Originally the appeals procedure required the registered keeper to grass up the identity of the driver. There was no apparent good reason for this, and the danger was that parking companies could make a Norwich Pharmaceutical Order to the IPC, forcing them to disclose driver identities in bulk.
The DVLA therefore took up the fight on behalf of the motorist and after some negotiation, eventually succeeded in agreeing the change.
The IPC has not yet had a chance to update its appeal documentation.
The IPC has proved interesting competition for the BPA Ltd, and its trailblazing attitude has already forced changes to the BPA Ltd code of practice; the BPA Ltd are playing catch-up in many situations. In a recent DVLA consumer forum meeting the IPC gave the opinion that running a business on charges for breach of contract was unsustainable, although the DVLA seem to have conveniently edited that part out of the minutes.
However, the one area The Prankster has strong reservations about is the IPC appeals procedure. The Prankster recognises it is what it is in order to keep costs down, but believes that this has resulted in the process being biased too heavily towards the operator.
The Prankster considers it a fundamental injustice and a clear bias to the procedure that the Operator gets to see the motorist's evidence, but the motorist does not get to see, and thereafter make representations about, the Operator's evidence.
As an example, the fact that this does happen in the rival POPLA process has exposed many irregularities.
- parking companies have sent in maps of the wrong car park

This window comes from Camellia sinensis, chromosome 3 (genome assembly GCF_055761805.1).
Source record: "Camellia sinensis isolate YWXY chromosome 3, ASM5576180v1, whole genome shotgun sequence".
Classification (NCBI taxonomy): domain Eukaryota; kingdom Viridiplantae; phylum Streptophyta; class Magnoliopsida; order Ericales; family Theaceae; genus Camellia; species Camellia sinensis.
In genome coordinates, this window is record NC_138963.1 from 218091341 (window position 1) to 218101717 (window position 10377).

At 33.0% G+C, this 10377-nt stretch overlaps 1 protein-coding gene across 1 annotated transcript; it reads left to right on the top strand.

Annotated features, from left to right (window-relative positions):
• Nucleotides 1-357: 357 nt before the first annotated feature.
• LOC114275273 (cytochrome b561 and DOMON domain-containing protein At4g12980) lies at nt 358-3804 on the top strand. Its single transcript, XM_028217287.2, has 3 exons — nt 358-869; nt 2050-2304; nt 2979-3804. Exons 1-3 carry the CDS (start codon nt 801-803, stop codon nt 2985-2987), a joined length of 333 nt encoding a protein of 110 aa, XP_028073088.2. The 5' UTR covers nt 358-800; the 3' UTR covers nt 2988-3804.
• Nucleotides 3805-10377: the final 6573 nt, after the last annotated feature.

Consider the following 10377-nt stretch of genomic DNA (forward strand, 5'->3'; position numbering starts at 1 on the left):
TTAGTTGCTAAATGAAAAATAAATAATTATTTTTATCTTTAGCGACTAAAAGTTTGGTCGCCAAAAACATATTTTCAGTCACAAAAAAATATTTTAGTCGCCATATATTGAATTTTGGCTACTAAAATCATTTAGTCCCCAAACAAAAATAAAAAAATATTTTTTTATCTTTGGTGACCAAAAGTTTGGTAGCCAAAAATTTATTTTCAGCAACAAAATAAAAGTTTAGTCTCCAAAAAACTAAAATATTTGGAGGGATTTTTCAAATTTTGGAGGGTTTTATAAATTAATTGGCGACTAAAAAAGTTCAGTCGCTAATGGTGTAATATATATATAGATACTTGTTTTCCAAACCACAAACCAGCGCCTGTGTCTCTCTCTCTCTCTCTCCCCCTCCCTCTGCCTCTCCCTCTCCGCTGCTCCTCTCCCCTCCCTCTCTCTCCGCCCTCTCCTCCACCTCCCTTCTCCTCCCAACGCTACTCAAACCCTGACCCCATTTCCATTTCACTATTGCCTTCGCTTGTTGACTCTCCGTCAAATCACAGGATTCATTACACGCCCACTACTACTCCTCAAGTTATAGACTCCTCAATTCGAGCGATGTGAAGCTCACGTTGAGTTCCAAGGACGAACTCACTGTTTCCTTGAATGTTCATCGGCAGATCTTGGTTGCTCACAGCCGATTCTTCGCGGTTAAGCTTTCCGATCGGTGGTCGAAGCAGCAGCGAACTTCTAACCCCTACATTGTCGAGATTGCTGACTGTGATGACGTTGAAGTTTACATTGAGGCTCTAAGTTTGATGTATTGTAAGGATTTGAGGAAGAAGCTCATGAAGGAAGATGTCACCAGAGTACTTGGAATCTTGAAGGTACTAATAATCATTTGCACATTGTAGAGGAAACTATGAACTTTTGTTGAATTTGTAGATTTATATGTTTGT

- parking companies have signed landowner witness statements themselves
- parking companies have charged motorists for items they have already been paid for in the contract with the landowner
- parking companies have been caught out submitting different costing documents when previous ones have been rejected
The restriction hat a third party cannot appeal on behalf of the keeper or drive also goes against the fundamentals of justice, where a person can seek out a more qualified person the represent them if they desire. If this happened in all walks of life, the legal profession would become redundant at a stroke.
Here is what the BPA had to say on the matter in their April AOS meeting:
GRyGBT raised the' issue of 'assisted appeals', circumstances where someone who is not the driver or keeper assists someone who is in making an appeal. This was discussed at great length and concluded that people have a right to be represented in such circumstances as occurs in other judicial proceedings
It is also confusing that the BPA appeal deadline is 28 days, while the IPC is 21 days.
The Prankster believes that having two fundamentally different appeals processes for private parking is confusing to the motorist, and urges the DVLA to take action to align the two.
If you would like to make you own views known, email Paul Johnson at email@example.com
The Parking Prankster